Students discuss changes on SU campus ahead of 2022 school year
Students discuss changes ahead of 2022 school year
The first day of school at SU came with a mix of emotions for students. Whether it’s excitement about additions on Marshall street or concerns about housing, Syracuse students are facing several changes on campus this school year.
Lots of Freshmen – and Not Enough Housing
With a large number of admitted first-year students, returning students are worried about how crowding will impact their campus experience.
“I think the over-admittance is my biggest pet peeve at the moment because everything on campus is overcrowded… it’s going to be really difficult to have a genuine experience because this is already a full campus,” Minetsa Cotto, a sophomore political science and international relations major, said.
Sophomore Annie Conners noted that the over-enrollment of freshmen led to anxiety among some sophomores concerned about on-campus housing. She had one friend who was planning to live in Watson Hall but had his housing assignment changed to accommodate the freshmen. He’s now living on South Campus.
“I feel like it was maybe a little mismanaged and kind of chaotic coming back on campus and having people find out where they’re living,” said Conners. “One of my friends showed up on campus and had to work it all out with housing when he got here with his family.”
Syracuse Officially Runs The Marshall
In July 2021, the university announced that they had acquired The Marshall, an apartment building located just off campus by Marshall street. Advertising Senior Russell Tom Sun is a new resident of the complex. So far, he’s been fascinated by the subtle changes around the building and wondering what else could come from the university acquisition.
“As of right now, I’m kind of more curious what they plan on doing because I’m in The Marshall, and they just bought The Marshall,” he said. “So seeing all the SU emblems just around the building is just interesting.”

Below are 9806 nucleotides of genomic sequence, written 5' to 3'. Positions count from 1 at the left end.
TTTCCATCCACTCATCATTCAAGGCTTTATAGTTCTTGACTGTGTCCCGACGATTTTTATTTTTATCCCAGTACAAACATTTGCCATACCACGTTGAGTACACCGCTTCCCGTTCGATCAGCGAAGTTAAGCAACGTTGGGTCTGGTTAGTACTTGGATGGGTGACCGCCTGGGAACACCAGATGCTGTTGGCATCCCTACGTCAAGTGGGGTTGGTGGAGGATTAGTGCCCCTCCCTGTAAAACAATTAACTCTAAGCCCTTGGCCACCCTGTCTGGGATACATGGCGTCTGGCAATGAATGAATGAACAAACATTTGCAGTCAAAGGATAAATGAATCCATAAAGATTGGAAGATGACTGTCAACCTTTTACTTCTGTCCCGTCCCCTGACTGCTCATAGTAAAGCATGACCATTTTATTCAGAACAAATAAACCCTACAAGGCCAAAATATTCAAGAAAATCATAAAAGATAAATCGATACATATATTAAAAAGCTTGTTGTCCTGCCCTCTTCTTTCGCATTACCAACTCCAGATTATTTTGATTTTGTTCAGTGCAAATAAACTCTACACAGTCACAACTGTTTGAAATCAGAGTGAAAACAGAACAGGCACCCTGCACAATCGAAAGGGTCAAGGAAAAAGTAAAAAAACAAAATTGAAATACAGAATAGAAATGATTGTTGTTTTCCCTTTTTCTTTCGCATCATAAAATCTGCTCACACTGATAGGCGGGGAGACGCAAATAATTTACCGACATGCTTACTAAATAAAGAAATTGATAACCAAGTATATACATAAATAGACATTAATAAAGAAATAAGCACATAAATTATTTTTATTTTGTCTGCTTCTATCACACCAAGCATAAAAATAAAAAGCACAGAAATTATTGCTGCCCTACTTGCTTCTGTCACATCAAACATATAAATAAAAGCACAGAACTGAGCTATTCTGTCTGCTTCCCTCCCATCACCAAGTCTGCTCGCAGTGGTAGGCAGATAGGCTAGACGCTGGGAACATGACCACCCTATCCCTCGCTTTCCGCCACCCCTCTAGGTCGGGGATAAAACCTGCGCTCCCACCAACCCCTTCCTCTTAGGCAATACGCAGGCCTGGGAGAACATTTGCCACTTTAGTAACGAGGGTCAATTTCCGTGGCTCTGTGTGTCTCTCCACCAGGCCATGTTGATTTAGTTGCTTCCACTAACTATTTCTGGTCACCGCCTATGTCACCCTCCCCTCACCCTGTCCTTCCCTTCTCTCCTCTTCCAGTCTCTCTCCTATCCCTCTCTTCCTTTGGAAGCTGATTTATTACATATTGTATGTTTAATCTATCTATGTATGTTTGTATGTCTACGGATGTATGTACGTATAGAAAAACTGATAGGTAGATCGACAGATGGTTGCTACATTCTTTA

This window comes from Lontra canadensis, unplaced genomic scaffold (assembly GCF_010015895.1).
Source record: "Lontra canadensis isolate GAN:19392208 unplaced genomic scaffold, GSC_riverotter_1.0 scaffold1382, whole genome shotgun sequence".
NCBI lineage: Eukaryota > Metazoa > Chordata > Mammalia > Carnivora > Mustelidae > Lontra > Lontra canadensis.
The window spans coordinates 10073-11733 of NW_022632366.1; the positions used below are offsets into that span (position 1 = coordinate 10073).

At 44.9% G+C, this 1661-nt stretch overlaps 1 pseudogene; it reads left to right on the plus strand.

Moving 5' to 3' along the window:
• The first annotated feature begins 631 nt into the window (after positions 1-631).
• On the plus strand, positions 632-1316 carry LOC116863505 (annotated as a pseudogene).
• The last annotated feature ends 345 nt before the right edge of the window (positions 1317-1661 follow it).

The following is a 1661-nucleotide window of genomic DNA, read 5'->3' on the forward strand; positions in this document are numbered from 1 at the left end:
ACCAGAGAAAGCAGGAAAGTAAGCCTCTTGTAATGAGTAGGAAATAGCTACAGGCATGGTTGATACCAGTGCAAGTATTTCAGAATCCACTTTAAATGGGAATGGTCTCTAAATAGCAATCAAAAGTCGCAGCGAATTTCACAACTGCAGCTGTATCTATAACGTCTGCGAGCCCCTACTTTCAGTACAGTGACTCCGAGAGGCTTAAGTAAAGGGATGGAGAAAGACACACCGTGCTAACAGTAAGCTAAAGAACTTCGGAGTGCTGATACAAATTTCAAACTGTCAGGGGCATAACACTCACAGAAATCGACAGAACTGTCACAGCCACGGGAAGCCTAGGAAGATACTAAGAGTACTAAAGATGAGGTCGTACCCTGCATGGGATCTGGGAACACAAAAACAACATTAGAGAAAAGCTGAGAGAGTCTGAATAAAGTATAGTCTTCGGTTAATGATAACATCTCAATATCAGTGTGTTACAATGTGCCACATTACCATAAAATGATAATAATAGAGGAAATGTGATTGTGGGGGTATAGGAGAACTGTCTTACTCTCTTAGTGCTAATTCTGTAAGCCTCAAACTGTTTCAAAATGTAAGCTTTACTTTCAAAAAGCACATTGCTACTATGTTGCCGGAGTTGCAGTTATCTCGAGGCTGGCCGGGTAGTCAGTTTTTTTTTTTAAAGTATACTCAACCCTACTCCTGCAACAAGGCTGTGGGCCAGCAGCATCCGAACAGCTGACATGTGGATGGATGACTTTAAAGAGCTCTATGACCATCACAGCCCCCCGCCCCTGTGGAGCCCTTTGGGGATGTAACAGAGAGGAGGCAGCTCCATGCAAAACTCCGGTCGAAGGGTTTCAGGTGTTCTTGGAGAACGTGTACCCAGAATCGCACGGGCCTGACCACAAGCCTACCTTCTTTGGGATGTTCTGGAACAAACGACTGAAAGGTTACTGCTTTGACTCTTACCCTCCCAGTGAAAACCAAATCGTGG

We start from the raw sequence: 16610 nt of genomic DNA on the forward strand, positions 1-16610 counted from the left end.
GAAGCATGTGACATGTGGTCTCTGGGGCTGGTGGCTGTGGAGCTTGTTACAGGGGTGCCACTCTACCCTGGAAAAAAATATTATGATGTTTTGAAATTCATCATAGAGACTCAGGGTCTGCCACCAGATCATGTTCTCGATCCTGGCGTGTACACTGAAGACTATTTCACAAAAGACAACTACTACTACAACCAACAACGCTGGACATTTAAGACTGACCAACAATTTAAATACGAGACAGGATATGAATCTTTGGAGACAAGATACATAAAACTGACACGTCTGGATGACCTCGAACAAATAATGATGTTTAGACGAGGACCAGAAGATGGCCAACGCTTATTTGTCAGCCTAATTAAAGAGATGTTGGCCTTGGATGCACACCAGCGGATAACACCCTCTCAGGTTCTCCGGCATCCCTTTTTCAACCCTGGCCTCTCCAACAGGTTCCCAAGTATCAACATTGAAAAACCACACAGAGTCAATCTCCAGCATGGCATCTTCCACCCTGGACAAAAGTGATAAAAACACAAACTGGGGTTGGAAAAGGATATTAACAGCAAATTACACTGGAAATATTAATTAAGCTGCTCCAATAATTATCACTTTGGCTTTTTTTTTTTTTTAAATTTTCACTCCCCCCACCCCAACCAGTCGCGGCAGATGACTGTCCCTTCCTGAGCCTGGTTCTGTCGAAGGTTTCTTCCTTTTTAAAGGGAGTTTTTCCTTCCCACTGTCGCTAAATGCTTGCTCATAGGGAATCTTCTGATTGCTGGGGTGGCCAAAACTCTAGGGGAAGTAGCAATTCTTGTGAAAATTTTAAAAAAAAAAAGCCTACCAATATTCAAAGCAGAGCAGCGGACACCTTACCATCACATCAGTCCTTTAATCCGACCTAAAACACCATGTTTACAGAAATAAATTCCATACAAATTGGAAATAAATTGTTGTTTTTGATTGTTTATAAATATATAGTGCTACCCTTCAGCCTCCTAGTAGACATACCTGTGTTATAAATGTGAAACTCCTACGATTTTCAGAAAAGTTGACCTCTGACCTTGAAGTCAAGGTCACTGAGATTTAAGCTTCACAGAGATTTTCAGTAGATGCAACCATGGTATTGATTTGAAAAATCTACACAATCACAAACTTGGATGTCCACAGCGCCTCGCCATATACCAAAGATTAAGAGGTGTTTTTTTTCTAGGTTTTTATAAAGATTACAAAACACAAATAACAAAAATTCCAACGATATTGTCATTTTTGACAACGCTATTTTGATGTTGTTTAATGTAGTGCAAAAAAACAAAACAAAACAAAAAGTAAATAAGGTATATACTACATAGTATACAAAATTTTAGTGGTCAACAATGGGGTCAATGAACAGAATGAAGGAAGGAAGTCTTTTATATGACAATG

While Tom Sun says there hasn’t been anything major that’s changed at The Marshall, he detailed some of the changes he’s heard occurring around The Marshall, including an increase in rent prices for tenants and new rules about what’s allowed inside apartments.
“There’s a bunch of rules around the building that kind of give the same rules as if you were in a dormitory,” he said. “So no lava lamps, and other miscellaneous items that you can’t really own in the building that I guess you could have owned before they bought it.”
Tom Sun remains optimistic about the ownership change, and hopes the university’s growth won’t come at the detriment of the surrounding community.
“I hope it brings more opportunities to the local life and to the students and is more positive than it is negative,” he said.
Changes on Marshall Street
Marshall Street continues to evolve with the closure of Syracuse’s classic pizza spot Acropolis, making way for Popeyes. While the fast food restaurant is still under construction, students seem supportive of the swap. Conners is excited to see the chain joining the Marshall lineup.
“I never went to Acropolis, but I would say that the addition of Popeyes, if it’s open late hours, will probably do some good,” said Conners.
Sophomore Max Kaufman agrees, noting that while other students and alumni may feel nostalgic for the former Syracuse staple, he feels Popeye’s is a better option.
“I guess people have a lot of sentimental value attached to it, but the food wasn’t that good,” said Kaufman. “We need a Chick-fil-a, but Popeyes is the second best thing.”
Popeyes’ addition to Marshall is just one of several changes to the beloved street over the last couple of years. Just last week, Hungry Chucks, a former Syracuse bar which closed five years ago, reopened on Marshall. Last year several new restaurants, including Five Guys and Winnie’s Soul Delicious, opened their own Marshall Street storefronts. Yet with openings have come closures – Starbucks closed their Marshall locations, though the popular coffee chain is still available on west campus.